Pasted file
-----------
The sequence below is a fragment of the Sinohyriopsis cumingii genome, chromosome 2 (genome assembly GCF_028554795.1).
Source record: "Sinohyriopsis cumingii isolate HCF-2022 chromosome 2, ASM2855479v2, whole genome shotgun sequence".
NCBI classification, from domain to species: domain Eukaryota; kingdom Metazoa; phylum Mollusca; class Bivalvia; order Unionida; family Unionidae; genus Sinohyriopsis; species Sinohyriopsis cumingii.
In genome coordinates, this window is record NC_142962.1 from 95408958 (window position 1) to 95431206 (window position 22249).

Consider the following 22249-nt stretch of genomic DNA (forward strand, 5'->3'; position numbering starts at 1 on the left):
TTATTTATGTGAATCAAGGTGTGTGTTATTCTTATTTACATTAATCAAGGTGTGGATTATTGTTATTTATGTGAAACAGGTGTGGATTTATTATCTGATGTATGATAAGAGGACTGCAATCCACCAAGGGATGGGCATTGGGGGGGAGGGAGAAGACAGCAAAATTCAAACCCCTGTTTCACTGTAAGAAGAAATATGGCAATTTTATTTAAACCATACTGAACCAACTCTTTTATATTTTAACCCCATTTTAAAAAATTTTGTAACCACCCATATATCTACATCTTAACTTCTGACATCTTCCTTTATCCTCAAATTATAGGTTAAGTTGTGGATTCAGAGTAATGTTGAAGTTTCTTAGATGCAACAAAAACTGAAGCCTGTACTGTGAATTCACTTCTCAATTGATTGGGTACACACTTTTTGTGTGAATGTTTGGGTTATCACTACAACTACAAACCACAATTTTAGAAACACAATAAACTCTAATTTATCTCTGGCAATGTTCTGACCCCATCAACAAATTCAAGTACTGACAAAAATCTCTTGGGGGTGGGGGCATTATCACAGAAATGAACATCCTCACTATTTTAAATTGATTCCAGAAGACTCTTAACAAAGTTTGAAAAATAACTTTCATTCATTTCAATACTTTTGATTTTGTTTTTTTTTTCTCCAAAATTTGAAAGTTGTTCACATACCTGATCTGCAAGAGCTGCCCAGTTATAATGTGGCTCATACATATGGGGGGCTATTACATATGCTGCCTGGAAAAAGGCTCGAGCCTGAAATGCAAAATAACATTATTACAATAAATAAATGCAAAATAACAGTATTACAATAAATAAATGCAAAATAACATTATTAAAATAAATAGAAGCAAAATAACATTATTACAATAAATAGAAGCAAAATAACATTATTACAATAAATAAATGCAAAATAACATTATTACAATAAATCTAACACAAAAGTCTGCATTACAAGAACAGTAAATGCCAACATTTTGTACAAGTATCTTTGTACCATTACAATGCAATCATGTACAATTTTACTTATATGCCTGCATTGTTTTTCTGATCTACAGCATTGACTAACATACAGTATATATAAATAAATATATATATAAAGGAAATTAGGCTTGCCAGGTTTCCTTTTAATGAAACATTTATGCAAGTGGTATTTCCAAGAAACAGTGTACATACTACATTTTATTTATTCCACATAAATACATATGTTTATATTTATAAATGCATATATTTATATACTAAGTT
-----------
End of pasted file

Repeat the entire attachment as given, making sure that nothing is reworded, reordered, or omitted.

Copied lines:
The sequence below is a fragment of the Sinohyriopsis cumingii genome, chromosome 2 (genome assembly GCF_028554795.1).
Source record: "Sinohyriopsis cumingii isolate HCF-2022 chromosome 2, ASM2855479v2, whole genome shotgun sequence".
NCBI classification, from domain to species: domain Eukaryota; kingdom Metazoa; phylum Mollusca; class Bivalvia; order Unionida; family Unionidae; genus Sinohyriopsis; species Sinohyriopsis cumingii.
In genome coordinates, this window is record NC_142962.1 from 95408958 (window position 1) to 95431206 (window position 22249).

Consider the following 22249-nt stretch of genomic DNA (forward strand, 5'->3'; position numbering starts at 1 on the left):
TTATTTATGTGAATCAAGGTGTGTGTTATTCTTATTTACATTAATCAAGGTGTGGATTATTGTTATTTATGTGAAACAGGTGTGGATTTATTATCTGATGTATGATAAGAGGACTGCAATCCACCAAGGGATGGGCATTGGGGGGGAGGGAGAAGACAGCAAAATTCAAACCCCTGTTTCACTGTAAGAAGAAATATGGCAATTTTATTTAAACCATACTGAACCAACTCTTTTATATTTTAACCCCATTTTAAAAAATTTTGTAACCACCCATATATCTACATCTTAACTTCTGACATCTTCCTTTATCCTCAAATTATAGGTTAAGTTGTGGATTCAGAGTAATGTTGAAGTTTCTTAGATGCAACAAAAACTGAAGCCTGTACTGTGAATTCACTTCTCAATTGATTGGGTACACACTTTTTGTGTGAATGTTTGGGTTATCACTACAACTACAAACCACAATTTTAGAAACACAATAAACTCTAATTTATCTCTGGCAATGTTCTGACCCCATCAACAAATTCAAGTACTGACAAAAATCTCTTGGGGGTGGGGGCATTATCACAGAAATGAACATCCTCACTATTTTAAATTGATTCCAGAAGACTCTTAACAAAGTTTGAAAAATAACTTTCATTCATTTCAATACTTTTGATTTTGTTTTTTTTTTCTCCAAAATTTGAAAGTTGTTCACATACCTGATCTGCAAGAGCTGCCCAGTTATAATGTGGCTCATACATATGGGGGGCTATTACATATGCTGCCTGGAAAAAGGCTCGAGCCTGAAATGCAAAATAACATTATTACAATAAATAAATGCAAAATAACAGTATTACAATAAATAAATGCAAAATAACATTATTAAAATAAATAGAAGCAAAATAACATTATTACAATAAATAGAAGCAAAATAACATTATTACAATAAATAAATGCAAAATAACATTATTACAATAAATCTAACACAAAAGTCTGCATTACAAGAACAGTAAATGCCAACATTTTGTACAAGTATCTTTGTACCATTACAATGCAATCATGTACAATTTTACTTATATGCCTGCATTGTTTTTCTGATCTACAGCATTGACTAACATACAGTATATATAAATAAATATATATATAAAGGAAATTAGGCTTGCCAGGTTTCCTTTTAATGAAACATTTATGCAAGTGGTATTTCCAAGAAACAGTGTACATACTACATTTTATTTATTCCACATAAATACATATGTTTATATTTATAAATGCATATATTTATATACTAAGTT